Ocean 260 Lab Page


Ocean 260, section B Materials and Readings

The LAB Section of 260 is intended to acquaint you with the "details" of Puget Sound - where the rivers are, how water moves in them as function of the landscape and end up in the Sound, then how the Sound works. The Lab has two types of activities:

* Computer labs, where the principles of GIS and computer modeling are used to "explore" the Sound. The Lab sessions will be held in SAL computer room, OSB 111. Computer labs will range in length from 2 hours to the full 4 hour timeblock

* Field trips, to "see" what we are talking about in the classroom and on the computer. Field trips will typically fill the entire 4 hour time block. Of special note is a trip on the School of Oceanography's R/V Thompson, a world-class research vessel (note: this will tentatively be an overnight trip - please plan accordingly).

Lab 1: Google Earth Pro and the Puget Sound Watershed
During the course of the quarter the instructors hope to familiarize you to several different visualization systems for observing geographic information. In Lab 1, Google Earth Pro will be utilized to introduce students to some of the basic geography of Puget Sound, as well as some of the different types of data that can be presented by means of the Google Earth platform. We will also introduce some of devices and techniques that are used to acquire the data that is used to create the layers we will be observing.

Field Trip 1: Pipers Creek
On Tuesday, October 12, we will meet workers from EarthCorp (formerly SUN), a community group, at Piper's Creek in northwest Seattle to see how vegetation surveys are performed. The purpose is to see one example of how the kinds of data used in GIS maps (such as those we looked at last week in the Google Earth lab) and models (such as DHSVM, which we study later in the quarter) are gathered. This experience should give you a better picture of the kinds of compromises that are made to compose maps and build environmental simulation models.

Field Trip 2: Cedar River
On Tuesday, October 19, we will visit sites along the lower Cedar River, from Renton to Maple Valley. This field trip will visit a number of sites that exemplify the ecological restoration strategy of focusing on restoration of natural processes (such as channel movement across a floodplain) rather than the achievement of fixed conditions at a specific site.

Field Trip 3: RV Thompson
An overnight cruise on the UW research vessel Thomas G. Thompson is planned for October 26th, 2010. The tentative schedule is to depart during regular lab hours (12:30) on Tuesday and return early in the morning (6-7 am) on Wednesday.

Lab 2: Puget Sound Physical Model
During this lab session we will look at two physical Puget Sound models, built here at the University of Washington. One model displays the basics of estuarine water circulation. The second is a to-scale representation of the Puget Sound basin, which is capable of predicting the movement of water throughout the basin. These types of physical models are the predecessors of more sophisticated computer models that will be explored in future lab exercises.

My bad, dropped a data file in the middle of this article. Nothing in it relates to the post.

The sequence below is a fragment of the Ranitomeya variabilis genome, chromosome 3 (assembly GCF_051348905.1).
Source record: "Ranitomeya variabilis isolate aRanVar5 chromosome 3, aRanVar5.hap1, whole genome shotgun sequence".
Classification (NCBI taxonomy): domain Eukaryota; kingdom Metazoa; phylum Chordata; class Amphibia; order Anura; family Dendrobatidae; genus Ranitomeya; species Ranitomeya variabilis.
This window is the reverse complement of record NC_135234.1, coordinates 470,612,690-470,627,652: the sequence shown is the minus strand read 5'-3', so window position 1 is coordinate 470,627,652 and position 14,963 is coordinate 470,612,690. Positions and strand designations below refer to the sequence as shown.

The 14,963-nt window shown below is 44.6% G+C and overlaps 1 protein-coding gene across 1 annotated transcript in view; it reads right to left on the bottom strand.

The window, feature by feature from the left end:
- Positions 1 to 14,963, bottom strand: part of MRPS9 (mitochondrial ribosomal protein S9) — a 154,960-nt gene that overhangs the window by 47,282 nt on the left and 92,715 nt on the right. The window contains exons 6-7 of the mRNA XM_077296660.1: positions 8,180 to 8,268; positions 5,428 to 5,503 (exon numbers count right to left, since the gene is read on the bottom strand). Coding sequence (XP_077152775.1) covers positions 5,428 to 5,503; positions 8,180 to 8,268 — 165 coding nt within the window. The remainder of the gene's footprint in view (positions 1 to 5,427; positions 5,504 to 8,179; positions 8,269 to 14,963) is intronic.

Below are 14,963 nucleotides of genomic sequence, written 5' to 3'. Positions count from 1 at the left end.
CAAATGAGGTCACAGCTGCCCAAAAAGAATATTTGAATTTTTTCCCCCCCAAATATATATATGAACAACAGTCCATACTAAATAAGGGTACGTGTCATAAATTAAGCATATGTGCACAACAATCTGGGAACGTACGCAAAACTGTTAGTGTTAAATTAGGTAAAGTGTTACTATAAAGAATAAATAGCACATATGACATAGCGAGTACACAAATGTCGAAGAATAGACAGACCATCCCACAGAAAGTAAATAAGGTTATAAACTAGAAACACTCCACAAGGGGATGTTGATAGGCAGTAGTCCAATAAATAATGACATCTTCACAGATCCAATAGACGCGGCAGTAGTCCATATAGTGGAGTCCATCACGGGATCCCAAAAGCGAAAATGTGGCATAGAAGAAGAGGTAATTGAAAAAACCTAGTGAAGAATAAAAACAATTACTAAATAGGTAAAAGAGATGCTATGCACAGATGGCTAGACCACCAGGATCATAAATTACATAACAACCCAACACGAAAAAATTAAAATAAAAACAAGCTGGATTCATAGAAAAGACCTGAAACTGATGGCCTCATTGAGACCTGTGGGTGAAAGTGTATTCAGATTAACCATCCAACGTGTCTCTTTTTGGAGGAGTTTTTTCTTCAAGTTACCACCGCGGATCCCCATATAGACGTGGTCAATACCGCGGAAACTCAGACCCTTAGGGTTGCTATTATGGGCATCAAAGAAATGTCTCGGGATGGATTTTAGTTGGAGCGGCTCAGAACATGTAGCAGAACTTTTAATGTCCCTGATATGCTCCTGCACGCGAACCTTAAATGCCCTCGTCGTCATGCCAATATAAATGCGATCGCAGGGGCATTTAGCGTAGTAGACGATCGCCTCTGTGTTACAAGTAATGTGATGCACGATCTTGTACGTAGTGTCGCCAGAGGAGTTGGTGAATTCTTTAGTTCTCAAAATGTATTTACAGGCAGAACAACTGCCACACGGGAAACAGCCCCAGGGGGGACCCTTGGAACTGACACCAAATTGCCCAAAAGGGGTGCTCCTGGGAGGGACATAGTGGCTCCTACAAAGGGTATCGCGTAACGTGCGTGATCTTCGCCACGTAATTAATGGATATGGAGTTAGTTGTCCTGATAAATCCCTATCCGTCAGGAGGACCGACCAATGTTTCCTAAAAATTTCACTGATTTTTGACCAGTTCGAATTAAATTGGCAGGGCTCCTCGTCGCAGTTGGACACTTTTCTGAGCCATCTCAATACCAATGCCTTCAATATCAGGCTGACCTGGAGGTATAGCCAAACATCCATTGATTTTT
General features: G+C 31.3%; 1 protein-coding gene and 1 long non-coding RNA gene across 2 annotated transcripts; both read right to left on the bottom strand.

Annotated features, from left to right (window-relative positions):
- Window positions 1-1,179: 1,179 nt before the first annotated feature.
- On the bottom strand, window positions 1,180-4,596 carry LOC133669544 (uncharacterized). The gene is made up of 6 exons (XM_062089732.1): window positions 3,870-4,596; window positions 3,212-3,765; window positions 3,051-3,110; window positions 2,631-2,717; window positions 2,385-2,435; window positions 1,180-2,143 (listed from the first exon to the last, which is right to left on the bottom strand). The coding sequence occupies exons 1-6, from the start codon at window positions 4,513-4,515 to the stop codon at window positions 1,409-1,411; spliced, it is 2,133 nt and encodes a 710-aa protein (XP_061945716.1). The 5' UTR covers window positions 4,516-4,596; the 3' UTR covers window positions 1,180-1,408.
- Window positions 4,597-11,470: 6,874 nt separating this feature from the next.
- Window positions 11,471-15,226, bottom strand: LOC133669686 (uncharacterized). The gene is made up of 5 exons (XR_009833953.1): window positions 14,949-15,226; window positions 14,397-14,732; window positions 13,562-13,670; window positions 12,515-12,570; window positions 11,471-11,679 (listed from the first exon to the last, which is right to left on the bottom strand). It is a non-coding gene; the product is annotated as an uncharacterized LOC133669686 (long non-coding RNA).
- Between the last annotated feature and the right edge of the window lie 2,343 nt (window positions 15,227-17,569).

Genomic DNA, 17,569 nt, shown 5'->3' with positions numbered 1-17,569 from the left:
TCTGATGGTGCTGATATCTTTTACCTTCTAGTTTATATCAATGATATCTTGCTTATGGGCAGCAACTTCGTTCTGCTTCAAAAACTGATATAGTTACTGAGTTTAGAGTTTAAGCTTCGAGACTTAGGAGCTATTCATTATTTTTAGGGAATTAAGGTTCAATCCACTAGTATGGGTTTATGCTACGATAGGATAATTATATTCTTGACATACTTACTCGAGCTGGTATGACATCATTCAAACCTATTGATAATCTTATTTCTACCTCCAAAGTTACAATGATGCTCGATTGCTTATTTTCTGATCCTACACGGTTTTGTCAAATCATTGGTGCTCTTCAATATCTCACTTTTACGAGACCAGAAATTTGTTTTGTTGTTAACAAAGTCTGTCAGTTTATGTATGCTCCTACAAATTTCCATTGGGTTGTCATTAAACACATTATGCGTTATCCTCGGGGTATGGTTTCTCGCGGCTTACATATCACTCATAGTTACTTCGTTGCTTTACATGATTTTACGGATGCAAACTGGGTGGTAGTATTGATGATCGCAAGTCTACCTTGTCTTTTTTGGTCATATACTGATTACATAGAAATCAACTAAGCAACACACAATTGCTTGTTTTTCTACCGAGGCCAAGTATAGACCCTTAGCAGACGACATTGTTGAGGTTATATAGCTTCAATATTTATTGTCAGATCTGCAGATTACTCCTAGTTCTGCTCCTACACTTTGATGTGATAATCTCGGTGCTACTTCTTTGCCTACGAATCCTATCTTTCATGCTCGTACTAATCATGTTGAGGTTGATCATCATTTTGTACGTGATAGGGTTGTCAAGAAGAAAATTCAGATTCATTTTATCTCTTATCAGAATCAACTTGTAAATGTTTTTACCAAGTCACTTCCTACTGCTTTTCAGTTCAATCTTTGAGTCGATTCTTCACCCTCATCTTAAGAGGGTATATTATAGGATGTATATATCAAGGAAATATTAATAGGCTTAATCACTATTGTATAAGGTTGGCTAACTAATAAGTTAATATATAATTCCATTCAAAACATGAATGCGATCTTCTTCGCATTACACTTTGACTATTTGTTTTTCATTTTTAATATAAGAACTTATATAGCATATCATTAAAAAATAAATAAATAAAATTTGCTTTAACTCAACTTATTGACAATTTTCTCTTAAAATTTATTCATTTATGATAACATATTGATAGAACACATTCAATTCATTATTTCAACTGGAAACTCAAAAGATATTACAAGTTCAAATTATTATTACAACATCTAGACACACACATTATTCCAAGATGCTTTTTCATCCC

Lab 3: Visual Puget Sound Model
During this lab exercise we will explore a computerized model of the Puget Sound Basin. We will use the Collaborative Ocean Visualization Environment (COVE), which is being developed at UW, to visualize various oceanographic datasets. We will explore oceanographic properties in Puget Sound such as temperature, salinity and circulation. The interface allows you to choose a wide range of views of simulated data that were generated previously by another model.

Lab 4: Historical Changes to Duwamish, Cedar, and Black Rivers visulaed with COVE
This computer laboratory takes students through the history of human alteration of the lower Duwamish River and the neighboring Black and Cedar Rivers. In the past 150 years, dramatic changes have taken place to these rivers and Duwamish estuary as urban areas including dense population and industrial sites have been built along waterways.

Lab 5: Applying the Distributed Hydrology Soil-Vegetation Model (DHSVM) to Big Beef Creek
This computer lab exercise will explore the application of cutting edge watershed basin models. The Distributed Hydrology Soil Vegetation Model (DHSVM), developed at UW, is a computerized modeling environment that reconstructs the topography, soil, and vegetative properties of a watershed. Using precipitation data, DHSVM is capable of accurately depicting the flow of water throughout a basin, and can also be used to predict the effects of changes in land use and watershed properties.

Field Trip 4: West Point Wastewater Treatment Plant
For our Grand Finale, we will track the water that goes through the “human” engineering of pipes and treatment plants, to the Sound, by visiting the West Point treatment plan.

Today we will be learning about SHIRAZ (Salmon Habitat Integrated Resource Analysis: Zowie!), a salmon life-cycle model that incorporates anthropogenic effects into fish-habitat relationships. SHIRAZ was developed under the supervision of UW Fisheries Professor Ray Hilborn. The model allows for future projections of salmon population sizes as affected by habitat variables that are discussed below.